Multiple adsorption of phages to individual bacteria can lead to coinfection, which can occur with reasonable likelihood given sufficiently high phage densities. As there can be an incredible diversity of phages that infect the same host (e.g., the coliphages), coinfection between unrelated phages is also possible. This chapter begins with a discussion of phenomena associated with multiple phage adsorption, including coinfection as well as superinfection exclusion and immunity. Subsequently we consider the evolutionary ecological effects specifically of coinfection: genetic exchange via recombination, reassortment, complementation between phages, phenotypic mixing, and within-host competition. Finally, we highlight research with the RNA phage ø6 to illustrate the long-term effects of coinfection on the evolution of phage genes, genomes, individual phages, phage populations, and communities.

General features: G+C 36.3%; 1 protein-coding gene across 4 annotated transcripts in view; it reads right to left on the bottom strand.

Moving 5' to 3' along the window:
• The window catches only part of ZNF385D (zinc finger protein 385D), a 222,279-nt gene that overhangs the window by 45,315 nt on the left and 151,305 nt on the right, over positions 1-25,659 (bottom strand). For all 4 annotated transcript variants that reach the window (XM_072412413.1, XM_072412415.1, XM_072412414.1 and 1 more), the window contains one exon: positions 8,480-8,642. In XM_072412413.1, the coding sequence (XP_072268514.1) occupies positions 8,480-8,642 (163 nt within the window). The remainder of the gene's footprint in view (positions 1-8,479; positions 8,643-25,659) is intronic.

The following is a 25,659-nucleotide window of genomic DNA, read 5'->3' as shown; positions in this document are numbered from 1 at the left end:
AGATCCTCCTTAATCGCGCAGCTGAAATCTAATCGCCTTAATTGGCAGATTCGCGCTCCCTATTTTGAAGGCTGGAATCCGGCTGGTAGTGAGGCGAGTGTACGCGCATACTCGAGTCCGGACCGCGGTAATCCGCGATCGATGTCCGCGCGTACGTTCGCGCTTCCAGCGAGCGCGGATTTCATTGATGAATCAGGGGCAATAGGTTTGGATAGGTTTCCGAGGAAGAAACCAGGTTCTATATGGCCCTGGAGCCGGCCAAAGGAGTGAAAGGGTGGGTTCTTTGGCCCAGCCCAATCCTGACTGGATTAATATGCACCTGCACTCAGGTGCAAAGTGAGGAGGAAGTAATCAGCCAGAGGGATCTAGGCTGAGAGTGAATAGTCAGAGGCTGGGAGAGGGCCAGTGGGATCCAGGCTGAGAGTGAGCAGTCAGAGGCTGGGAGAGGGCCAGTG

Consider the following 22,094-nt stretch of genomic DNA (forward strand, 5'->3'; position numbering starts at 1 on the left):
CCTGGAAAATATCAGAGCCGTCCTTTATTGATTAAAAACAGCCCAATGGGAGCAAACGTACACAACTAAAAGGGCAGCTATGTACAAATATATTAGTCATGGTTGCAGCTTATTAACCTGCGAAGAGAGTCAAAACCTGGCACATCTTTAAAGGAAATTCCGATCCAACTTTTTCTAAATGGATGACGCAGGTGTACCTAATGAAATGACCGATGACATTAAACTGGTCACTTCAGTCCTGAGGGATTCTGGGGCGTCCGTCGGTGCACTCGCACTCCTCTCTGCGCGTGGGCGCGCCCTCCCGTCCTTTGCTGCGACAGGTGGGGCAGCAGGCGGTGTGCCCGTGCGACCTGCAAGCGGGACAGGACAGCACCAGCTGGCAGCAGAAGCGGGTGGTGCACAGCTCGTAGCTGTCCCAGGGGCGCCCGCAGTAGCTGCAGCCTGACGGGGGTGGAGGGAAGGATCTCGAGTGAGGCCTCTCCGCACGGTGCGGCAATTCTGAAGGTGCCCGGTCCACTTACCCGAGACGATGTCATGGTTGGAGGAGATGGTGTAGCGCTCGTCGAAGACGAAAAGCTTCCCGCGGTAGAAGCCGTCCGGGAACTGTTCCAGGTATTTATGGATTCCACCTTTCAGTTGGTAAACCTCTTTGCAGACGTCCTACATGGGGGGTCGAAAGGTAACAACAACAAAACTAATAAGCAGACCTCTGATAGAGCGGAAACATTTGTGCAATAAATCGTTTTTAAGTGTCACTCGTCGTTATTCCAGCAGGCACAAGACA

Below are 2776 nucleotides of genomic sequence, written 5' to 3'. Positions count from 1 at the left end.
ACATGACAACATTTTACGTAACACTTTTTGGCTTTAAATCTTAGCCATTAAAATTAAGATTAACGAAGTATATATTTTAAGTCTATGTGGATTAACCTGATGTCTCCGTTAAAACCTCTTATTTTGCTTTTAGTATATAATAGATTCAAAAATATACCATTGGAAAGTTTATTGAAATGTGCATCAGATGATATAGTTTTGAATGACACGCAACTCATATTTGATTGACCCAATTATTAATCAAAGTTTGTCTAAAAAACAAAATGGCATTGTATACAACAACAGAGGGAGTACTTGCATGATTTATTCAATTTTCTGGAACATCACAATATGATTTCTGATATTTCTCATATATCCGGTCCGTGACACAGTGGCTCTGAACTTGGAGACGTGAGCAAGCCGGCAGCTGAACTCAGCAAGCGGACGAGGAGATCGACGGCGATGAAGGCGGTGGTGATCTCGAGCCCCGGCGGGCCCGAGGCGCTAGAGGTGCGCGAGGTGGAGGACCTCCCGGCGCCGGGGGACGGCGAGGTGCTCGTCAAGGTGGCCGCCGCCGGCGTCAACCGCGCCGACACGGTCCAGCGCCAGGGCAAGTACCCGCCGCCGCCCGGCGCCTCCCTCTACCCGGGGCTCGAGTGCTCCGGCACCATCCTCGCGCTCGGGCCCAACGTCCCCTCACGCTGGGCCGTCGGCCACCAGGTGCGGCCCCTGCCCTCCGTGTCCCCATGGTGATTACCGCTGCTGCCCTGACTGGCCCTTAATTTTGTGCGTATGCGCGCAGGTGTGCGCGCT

Evolutionary ecology of phage—phage interaction
Evolutionary ecology sits at the interface of ecology and evolutionary biology. In considering how organisms have evolved to become adapted to their environments, it examines the selective pressures imposed by the environment and the evolutionary response to these pressures (Pianka, 1999). From a purely evolutionary standpoint, a lytic phage's main goal is to successfully harness the host cell's machinery to make progeny. These offspring determine the growth capacity (fitness) of the virus relative to other genetic variants in the population.